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McDonald’s lures customers with illegal ads on Independence Day

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Photo: The Korea Observer
Lee Tae-hoon
Written by Lee Tae-hoon

SEOUL — As Korea celebrated the 70th anniversary of liberation from Japanese colonial rule this weekend, McDonald’s launched an aggressive campaign to promote its drive-through service by offering free burgers and coffee.

Some Koreans, however, found the American fast-food chain’s free food campaign extremely offensive.

“Their ads remind me of Yankees throwing candy to malnourished Korean kids when our country was dirt poor,” Kim Chun-sam, a mechanic living in Shinwol, Seoul, said as he pointed to McDonald’s banners illegally hung on flag poles and blocking the bicycle path.

“Really stupid. They hung a banner on a spot where our national flag, Taegeukki, should be placed. Are they dumb or simply don’t care about local regulations? Look right above the illegal ad is a sign that reads Police Enforcement.”

Another Seoul resident, Choi Ji-eun, also expressed her concerns over what she described as McDonald’s “shameless campaign” of its drive-through.

“McDonald’s is the world’s largest restaurant chain, right? So does it mean that they don’t need to respect local culture and do whatever they want here?” she asked, noting that McDonald’s has been accused of abusing young Korean workers.

“Is McDonald’s Korea’s boss a foreigner or clueless about Independence Day?”

Though the law is hardly enforced, posting ads on street poles is illegal and violators may face a fine of up to 5 million won.

Joe Erlinger,  managing director of McDonald’s Korea, serves a customer at a drive-through Photo Credit:Yonhap

Joe Erlinger,  managing director of McDonald’s Korea, serves a customer at a drive-through Photo Credit:Yonhap

McDonald’s Korea is currently led by managing director Joe Erlinger who is American recently named as the fast-food giant’s chief financial officer (CFO) for “eight high-growth markets,” including Italy, Switzerland, the Netherlands, Spain, Russia, Poland, China and Korea.

Erlinger has been on hot seat faced with mounting criticism over McDonald’s Korea’s alleged abuse of workers’ rights.

A recent survey of 500 McDonald’s part-time workers in Korea reveals that only 48 percent of them had a copy of an employment contract.

The Part-Time Workers Union (PTWU) in Korea also claims that 65 percent of McDonald’s workers suffer from arbitrary schedules adjustments and 22 percent of them have experienced delays of their paychecks.

On average, McDonald’s employees receive 6,451 won ($5.5) an hour in Korea last year, about 400 won higher than the current minimum wage of 6,030 won, according to a poll by Albamon.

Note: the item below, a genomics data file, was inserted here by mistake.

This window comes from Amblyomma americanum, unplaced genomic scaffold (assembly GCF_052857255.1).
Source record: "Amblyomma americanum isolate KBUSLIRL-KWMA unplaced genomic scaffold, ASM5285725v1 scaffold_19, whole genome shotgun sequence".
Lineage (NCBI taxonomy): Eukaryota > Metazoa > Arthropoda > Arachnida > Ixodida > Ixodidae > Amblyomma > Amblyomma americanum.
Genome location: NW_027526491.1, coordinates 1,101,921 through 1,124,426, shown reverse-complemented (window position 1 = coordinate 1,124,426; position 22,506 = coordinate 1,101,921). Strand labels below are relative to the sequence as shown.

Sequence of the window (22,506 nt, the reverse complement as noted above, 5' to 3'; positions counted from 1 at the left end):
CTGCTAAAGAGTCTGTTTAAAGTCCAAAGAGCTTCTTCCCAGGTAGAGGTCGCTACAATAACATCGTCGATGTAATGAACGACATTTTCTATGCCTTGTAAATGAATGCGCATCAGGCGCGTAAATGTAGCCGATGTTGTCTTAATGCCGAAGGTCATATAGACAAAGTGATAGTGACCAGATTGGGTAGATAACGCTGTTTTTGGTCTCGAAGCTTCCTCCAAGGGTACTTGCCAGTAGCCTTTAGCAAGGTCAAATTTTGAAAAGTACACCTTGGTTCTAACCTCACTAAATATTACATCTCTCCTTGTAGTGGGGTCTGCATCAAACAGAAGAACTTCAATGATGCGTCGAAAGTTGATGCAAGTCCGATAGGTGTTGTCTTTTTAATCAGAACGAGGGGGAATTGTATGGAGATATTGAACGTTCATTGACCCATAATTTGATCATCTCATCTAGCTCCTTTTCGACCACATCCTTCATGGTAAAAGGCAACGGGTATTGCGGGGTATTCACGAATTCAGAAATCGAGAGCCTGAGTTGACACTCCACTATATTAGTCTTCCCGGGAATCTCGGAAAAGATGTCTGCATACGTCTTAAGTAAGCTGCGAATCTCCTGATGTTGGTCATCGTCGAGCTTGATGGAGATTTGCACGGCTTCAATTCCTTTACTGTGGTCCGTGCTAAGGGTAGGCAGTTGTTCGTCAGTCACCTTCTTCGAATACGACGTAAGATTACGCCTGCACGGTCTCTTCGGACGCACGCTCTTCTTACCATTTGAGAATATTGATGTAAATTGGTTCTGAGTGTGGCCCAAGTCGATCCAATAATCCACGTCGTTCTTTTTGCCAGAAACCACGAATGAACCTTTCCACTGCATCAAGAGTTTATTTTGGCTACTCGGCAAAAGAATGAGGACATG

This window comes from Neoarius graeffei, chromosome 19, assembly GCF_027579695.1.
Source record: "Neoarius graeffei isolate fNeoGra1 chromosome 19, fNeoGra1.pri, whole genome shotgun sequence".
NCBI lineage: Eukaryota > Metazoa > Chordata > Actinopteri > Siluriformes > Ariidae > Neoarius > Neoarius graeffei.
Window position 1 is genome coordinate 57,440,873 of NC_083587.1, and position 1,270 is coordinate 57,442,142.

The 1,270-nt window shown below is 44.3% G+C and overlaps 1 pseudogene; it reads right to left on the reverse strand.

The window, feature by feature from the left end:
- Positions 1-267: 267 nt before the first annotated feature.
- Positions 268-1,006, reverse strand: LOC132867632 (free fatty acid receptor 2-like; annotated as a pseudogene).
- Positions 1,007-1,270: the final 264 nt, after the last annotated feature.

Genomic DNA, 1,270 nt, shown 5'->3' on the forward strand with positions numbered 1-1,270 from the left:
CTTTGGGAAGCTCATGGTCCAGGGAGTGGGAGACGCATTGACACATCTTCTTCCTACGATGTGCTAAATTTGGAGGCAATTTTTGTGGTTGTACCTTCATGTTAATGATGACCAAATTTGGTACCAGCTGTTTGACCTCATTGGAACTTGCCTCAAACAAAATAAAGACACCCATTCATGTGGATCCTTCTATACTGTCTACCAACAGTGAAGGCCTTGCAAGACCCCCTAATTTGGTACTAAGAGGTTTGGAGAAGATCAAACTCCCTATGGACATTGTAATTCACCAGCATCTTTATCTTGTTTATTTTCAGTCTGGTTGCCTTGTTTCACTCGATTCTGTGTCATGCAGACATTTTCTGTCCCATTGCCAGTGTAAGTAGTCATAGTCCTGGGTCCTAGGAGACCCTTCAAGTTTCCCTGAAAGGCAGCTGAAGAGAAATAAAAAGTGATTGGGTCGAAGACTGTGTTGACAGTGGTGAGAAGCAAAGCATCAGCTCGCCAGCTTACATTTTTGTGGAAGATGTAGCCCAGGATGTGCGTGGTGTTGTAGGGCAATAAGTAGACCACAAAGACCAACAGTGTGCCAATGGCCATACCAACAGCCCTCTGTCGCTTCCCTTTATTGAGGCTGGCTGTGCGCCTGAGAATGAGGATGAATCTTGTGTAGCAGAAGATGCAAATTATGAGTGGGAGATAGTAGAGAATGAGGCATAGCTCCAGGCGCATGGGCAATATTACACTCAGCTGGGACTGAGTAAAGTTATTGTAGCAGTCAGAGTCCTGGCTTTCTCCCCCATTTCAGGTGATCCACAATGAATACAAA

Related News: Fast food workers occupy McDonald’s restaurant in protest

About the author

Lee Tae-hoon

Lee Tae-hoon

Lee Tae-hoon is publisher at The Korea Observer. He previously worked for the Korea Times and Arirang TV. You can reach him at

  • Anonymous_Joe

    I believe that minimum wage in Korea is presently W5,580. The minimum wage cited is for 2016,so McDonalds pays its employees on average W820 more than the current minimum wage.

  • Anonymous_Joe

    Quote from outraged citizen found in the article above:

    “Are they dumb or simply don’t care about local regulations?”

    I actually laughed out loud

    • AFD

      I also laughed out loud, considering I’m living in a city where driving through red lights, cruising motorcycles on sidewalks, double parking, throwing trash, vomiting and pissing on the street are all commonly practiced here.

  • patrick brannan

    What a joke. Just more xenophobic selective scapegoating brought to you by the most open minded and accepting place on earth. Are Lotteria sales in the toilet? Must be. Pull the American troops outta here and see how well their economy competes.

  • Ken in Korea

    I’m no fan of McDonald’s, but really, that’s it… they displayed sales banners around the time of Independence Day? Slow day in the news?

    • redwhitedude

      Must be. What a lame waste of space writing up this article.

  • MasterofYou

    The photo of the white guy is from 2013 to commemorate the 100th Drive Thru opened in Jeju. The photo then is misleading the reader into thinking that Westerners were behind this policy. McDonalds is a franchise and that means it was local Korean owners who agreed it was a good idea to give free food and that it was a agood idea who paid for the free food and the hanging of hte banner below the national flag. Koreans did this to themselves. This has nothing to do with McDonalds as a foreign franchised company

    • farawayplace

      Run by Koreans. “Mistake” made by Koreans. Nothing done by white people here.

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